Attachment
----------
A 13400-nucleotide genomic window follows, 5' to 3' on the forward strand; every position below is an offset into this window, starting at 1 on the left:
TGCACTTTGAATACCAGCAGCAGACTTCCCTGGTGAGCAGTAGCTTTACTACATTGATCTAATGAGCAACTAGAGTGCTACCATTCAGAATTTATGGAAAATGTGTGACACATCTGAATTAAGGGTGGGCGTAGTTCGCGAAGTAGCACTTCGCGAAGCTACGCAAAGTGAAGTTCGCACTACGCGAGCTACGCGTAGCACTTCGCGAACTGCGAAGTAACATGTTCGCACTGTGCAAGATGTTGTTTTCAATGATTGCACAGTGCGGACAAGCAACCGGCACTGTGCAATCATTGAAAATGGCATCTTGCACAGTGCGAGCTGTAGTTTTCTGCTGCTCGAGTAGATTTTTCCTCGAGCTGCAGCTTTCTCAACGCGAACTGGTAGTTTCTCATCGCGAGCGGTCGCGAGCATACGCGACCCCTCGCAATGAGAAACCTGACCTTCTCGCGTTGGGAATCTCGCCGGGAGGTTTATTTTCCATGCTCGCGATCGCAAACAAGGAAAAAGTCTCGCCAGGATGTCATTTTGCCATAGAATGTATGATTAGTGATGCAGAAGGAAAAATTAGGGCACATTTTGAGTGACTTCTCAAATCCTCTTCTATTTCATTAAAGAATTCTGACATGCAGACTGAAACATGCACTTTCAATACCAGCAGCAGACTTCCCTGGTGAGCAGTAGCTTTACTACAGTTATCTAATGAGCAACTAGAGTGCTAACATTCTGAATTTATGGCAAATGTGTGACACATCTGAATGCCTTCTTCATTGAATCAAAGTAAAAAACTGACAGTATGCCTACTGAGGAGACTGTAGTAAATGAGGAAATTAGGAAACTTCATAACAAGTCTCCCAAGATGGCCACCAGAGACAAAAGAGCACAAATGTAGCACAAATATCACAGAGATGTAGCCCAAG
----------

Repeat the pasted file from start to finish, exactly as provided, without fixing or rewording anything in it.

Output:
A 13400-nucleotide genomic window follows, 5' to 3' on the forward strand; every position below is an offset into this window, starting at 1 on the left:
TGCACTTTGAATACCAGCAGCAGACTTCCCTGGTGAGCAGTAGCTTTACTACATTGATCTAATGAGCAACTAGAGTGCTACCATTCAGAATTTATGGAAAATGTGTGACACATCTGAATTAAGGGTGGGCGTAGTTCGCGAAGTAGCACTTCGCGAAGCTACGCAAAGTGAAGTTCGCACTACGCGAGCTACGCGTAGCACTTCGCGAACTGCGAAGTAACATGTTCGCACTGTGCAAGATGTTGTTTTCAATGATTGCACAGTGCGGACAAGCAACCGGCACTGTGCAATCATTGAAAATGGCATCTTGCACAGTGCGAGCTGTAGTTTTCTGCTGCTCGAGTAGATTTTTCCTCGAGCTGCAGCTTTCTCAACGCGAACTGGTAGTTTCTCATCGCGAGCGGTCGCGAGCATACGCGACCCCTCGCAATGAGAAACCTGACCTTCTCGCGTTGGGAATCTCGCCGGGAGGTTTATTTTCCATGCTCGCGATCGCAAACAAGGAAAAAGTCTCGCCAGGATGTCATTTTGCCATAGAATGTATGATTAGTGATGCAGAAGGAAAAATTAGGGCACATTTTGAGTGACTTCTCAAATCCTCTTCTATTTCATTAAAGAATTCTGACATGCAGACTGAAACATGCACTTTCAATACCAGCAGCAGACTTCCCTGGTGAGCAGTAGCTTTACTACAGTTATCTAATGAGCAACTAGAGTGCTAACATTCTGAATTTATGGCAAATGTGTGACACATCTGAATGCCTTCTTCATTGAATCAAAGTAAAAAACTGACAGTATGCCTACTGAGGAGACTGTAGTAAATGAGGAAATTAGGAAACTTCATAACAAGTCTCCCAAGATGGCCACCAGAGACAAAAGAGCACAAATGTAGCACAAATATCACAGAGATGTAGCCCAAG